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give offence, with perhaps some hankerings after
praise, prevailed over his better judgement. He
had not the fortitude to say No. It is to be re-
gretted that his efforts to get rid of company were
fruitless, and impaired his happiness. The frivo-
lous and the vain are ever the readiest to obtrude
themselves upon the company, and to waste the
time of men distinguished in any walk of literature
or of life.
By way of compensation, it may be mentioned,
that in a solitary walk our author had his musings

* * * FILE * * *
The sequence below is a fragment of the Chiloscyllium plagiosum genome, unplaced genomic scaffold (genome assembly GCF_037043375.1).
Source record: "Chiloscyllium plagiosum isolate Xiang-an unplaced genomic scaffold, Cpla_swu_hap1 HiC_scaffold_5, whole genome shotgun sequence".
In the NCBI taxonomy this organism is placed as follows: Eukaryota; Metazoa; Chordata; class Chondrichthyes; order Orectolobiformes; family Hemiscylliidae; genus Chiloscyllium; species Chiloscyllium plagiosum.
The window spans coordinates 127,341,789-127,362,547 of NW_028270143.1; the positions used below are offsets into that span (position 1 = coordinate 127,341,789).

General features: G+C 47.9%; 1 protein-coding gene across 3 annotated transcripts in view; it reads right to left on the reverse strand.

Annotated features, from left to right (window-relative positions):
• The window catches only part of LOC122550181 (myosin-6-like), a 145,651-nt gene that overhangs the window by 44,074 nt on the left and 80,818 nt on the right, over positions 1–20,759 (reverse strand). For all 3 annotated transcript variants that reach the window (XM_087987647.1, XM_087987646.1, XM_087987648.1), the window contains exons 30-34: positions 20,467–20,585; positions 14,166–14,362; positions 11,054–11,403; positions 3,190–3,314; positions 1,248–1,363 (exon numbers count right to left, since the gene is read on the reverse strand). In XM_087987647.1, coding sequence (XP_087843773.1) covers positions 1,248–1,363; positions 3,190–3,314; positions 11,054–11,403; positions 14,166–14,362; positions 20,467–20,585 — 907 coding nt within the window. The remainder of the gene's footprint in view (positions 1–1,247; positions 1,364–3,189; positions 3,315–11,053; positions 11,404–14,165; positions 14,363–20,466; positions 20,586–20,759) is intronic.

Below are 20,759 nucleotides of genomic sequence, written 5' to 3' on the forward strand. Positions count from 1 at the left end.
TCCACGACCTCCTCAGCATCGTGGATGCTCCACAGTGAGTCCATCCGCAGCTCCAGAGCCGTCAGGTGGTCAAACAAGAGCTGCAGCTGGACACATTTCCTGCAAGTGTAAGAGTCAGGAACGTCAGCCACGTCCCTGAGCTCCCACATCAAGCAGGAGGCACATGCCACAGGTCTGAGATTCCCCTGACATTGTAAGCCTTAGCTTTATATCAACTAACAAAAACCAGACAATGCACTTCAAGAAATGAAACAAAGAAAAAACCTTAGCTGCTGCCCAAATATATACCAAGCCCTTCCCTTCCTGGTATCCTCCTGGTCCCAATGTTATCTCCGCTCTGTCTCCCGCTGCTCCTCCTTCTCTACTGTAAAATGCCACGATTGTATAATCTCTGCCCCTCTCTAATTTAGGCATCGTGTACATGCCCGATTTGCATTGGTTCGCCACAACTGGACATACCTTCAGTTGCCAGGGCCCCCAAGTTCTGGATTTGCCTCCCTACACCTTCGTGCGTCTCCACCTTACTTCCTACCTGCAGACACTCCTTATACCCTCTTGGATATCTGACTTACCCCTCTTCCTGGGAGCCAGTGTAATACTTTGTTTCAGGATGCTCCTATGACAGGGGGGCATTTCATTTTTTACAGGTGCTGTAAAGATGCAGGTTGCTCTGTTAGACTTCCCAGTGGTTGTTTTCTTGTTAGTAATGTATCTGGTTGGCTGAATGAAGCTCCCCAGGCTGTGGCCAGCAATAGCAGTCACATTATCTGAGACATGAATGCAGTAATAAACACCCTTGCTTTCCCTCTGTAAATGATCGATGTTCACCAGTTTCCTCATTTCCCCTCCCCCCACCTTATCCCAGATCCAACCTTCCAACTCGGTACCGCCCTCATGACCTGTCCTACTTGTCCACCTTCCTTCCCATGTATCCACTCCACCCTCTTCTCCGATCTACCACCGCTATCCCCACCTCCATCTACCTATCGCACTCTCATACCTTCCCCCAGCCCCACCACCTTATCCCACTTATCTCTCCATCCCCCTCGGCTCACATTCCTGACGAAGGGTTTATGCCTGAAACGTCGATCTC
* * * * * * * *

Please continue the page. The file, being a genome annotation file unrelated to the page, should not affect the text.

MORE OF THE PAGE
interrupted by the voice of a country girl, who, on
his approaching nearer the spot, was singing a
song of his own,
6C We'll meet beside the dusky glen, on yon bum
This he said, was the sweetest and most delightful
moment of his life. It was an elegant compliment
paid him by accident, and a pledge of the rising
popularity of his songs.
Our author was of rather a delicate make, and
had a weak state of lungs, which prevented him
from plaj/ing upon wind instruments. The attempt

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